The San Antonio chapter of the Urban Land Institute is requesting proposals for its first Developer Shark Tank event, a program that will bring together new developers, real estate investors, and industry veterans, and let aspiring real estate moguls cut their teeth on an actual deal.
Open to anyone with a feasible plan and a place to build it, the local Developer Shark Tank program is being billed as an entertaining but real-world experience, much like the reality show of the same name that has had aspiring entrepreneurs swimming for their livelihoods on ABC for six seasons.
Shark Tank Committee Chairman Juan Cano is urging small and medium-size developers to submit proposals by the March 31 deadline. Two proposals will be selected for a May 23 pitch to the “sharks” – Texas Capital Bank Executive Vice President Laurie Griffith, Silver Ventures Director of Development Bill Shown, Overland Partners Principal Madison Smith, and a special guest yet to be announced.
AREA Real Estate Owner David Adelman, who has seen the event conducted at the ULI national conferences, will moderate San Antonio’s own version.
“One of the things we always try to encourage is people sharing ideas to make our industry more collaborative,” Adelman said. “It is said that a rising tide lifts all boats, and in that spirit of sharing, you end up with overall better outcomes in real estate development and practice. For aspiring young developers, it’s a good opportunity to see the other side of the equation in real time, and I think they can gain better understanding of how the industry works.”
As moderator, Adelman is hoping for high-quality submissions to the contest, the most critical part of a successful Shark Tank event.
“If nothing else, you can be sure there will be some zingers coming from the panel,” he promised.
Developer Shark Tank is modeled after similar events that have been held across the country. At a 2013 Shark Tank event in Arizona, for example, architect Jason Boyner pitched a condominium project still in concept. According to a report in a ULI publication, Boyner proposed a 25-unit residential urban infill development adjacent to a Midtown Phoenix arts district. ArtHAUS was eventually funded through relationships he formed during the program and completed last year.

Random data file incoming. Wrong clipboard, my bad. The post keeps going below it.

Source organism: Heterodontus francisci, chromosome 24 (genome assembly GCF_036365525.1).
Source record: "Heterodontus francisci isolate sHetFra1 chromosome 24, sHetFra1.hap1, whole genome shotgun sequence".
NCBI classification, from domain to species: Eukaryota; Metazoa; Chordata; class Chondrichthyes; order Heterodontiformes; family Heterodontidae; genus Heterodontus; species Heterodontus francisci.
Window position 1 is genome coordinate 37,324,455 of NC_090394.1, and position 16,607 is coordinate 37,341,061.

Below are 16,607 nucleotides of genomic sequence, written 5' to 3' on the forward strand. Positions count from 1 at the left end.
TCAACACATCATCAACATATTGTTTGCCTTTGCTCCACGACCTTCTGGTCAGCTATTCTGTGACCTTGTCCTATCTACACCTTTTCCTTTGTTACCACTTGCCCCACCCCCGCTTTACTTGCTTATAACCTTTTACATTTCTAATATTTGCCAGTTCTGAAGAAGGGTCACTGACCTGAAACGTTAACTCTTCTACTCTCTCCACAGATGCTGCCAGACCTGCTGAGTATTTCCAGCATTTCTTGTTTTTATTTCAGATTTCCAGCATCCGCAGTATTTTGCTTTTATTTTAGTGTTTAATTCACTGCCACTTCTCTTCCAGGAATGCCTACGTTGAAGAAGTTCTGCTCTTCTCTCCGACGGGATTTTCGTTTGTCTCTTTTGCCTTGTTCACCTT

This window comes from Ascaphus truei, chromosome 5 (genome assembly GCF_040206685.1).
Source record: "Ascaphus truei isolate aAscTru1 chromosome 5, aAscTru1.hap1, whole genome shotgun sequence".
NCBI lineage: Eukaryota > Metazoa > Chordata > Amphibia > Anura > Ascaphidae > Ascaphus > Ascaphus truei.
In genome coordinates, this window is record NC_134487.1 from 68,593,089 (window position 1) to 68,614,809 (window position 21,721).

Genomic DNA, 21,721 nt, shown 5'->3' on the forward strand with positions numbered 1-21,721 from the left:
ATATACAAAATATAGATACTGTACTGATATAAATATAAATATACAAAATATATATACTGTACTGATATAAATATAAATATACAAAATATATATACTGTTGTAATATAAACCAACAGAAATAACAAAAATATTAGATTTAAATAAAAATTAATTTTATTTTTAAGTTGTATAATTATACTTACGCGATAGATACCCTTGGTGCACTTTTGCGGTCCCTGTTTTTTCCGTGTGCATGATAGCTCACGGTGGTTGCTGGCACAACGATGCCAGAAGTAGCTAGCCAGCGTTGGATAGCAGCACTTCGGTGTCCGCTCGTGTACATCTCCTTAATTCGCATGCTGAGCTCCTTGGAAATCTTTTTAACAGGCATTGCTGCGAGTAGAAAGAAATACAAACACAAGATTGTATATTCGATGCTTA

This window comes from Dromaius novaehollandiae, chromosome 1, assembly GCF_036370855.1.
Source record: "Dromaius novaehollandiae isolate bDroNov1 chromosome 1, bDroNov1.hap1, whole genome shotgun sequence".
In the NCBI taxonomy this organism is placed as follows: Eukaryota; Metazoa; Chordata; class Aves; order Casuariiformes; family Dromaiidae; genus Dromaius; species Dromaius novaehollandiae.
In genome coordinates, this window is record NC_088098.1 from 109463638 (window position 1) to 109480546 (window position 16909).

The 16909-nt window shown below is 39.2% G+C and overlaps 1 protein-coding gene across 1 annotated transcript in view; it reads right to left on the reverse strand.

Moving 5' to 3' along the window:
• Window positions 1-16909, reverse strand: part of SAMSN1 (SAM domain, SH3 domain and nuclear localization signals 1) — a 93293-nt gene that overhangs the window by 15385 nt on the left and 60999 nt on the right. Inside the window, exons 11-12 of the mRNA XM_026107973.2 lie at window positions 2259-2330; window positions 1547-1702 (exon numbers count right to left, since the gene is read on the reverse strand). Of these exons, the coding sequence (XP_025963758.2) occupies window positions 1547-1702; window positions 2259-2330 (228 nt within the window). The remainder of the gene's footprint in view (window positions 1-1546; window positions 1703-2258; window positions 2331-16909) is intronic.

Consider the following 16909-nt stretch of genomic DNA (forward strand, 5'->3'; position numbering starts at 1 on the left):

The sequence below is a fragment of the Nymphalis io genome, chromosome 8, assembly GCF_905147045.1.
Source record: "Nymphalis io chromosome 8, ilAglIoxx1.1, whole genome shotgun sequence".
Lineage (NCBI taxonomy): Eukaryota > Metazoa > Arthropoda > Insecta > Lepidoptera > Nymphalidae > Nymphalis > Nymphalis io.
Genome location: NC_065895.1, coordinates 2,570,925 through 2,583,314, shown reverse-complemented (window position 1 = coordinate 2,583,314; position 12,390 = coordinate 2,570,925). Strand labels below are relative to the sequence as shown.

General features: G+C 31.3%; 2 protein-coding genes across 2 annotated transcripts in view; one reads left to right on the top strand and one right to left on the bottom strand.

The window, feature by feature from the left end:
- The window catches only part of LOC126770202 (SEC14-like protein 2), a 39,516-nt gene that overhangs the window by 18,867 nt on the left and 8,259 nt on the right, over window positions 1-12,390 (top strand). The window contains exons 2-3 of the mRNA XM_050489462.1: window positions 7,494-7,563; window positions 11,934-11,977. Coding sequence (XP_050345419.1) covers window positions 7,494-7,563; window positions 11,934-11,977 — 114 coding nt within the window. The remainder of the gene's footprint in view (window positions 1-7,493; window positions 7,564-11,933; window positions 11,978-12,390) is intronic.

The event puts future developers and their project in front of a panel of experts, and gives others an inside look at how proposals are made and financed.
“Since it’s from an equity perspective, these presentations will have a heavy finance viewpoint,” said Cano, 31, real estate development manager at the Hemisfair Park Area Redevelopment Corporation. “It has to come with real, feasible pro forma financials that we can dig into and understand. There should be a lot of sustainability factors as far as community building and affordability goes.”
He added that his committee will soon release a grading matrix to guide prospective presenters in putting together their proposals. Requirements are spelled out in the call for proposals, but the primary one is that plans are real projects with real land holdings and real returns that an investor can visualize, Cano said.
“There is no money, there are no prizes, no winner and no loser [in this event]. The prize is being a part of it and getting feedback and making those connections,” he added.
Two proposals will be selected for the event and presenters will notified on April 10. Proposal reviews start April 18, giving presenters an opportunity to meet with senior ULI partners and learn how to strengthen their pitch and make it more appealing to investors and bankers.
“Initially, we saw this as an opportunity for newer or smaller developers to have an audience with real estate veterans in the community. But we also began to see it as an opportunity to link investors to developers in town,” Cano said. “We’ve started to see that there are a lot of smaller investors, guys with $50,000 to $250,000 that want to invest in real estate, but they really don’t know how to vet a project, and they don’t know where to find these projects.
“This may be a really great opportunity for investors to be part of this audience and start making those connections between the city’s future builders and the people who want to invest in San Antonio.”
Cano heads up the ULI young leaders group which represents members age 35 and younger. He joined ULI as a finance and international management student at the University of Texas San Antonio, and met Hemisfair CEO Andres Andujar through a mentor program.
“Next thing you know I’ve got an amazing opportunity to transform San Antonio,” Cano said, “and it’s very much a credit to being involved with ULI.”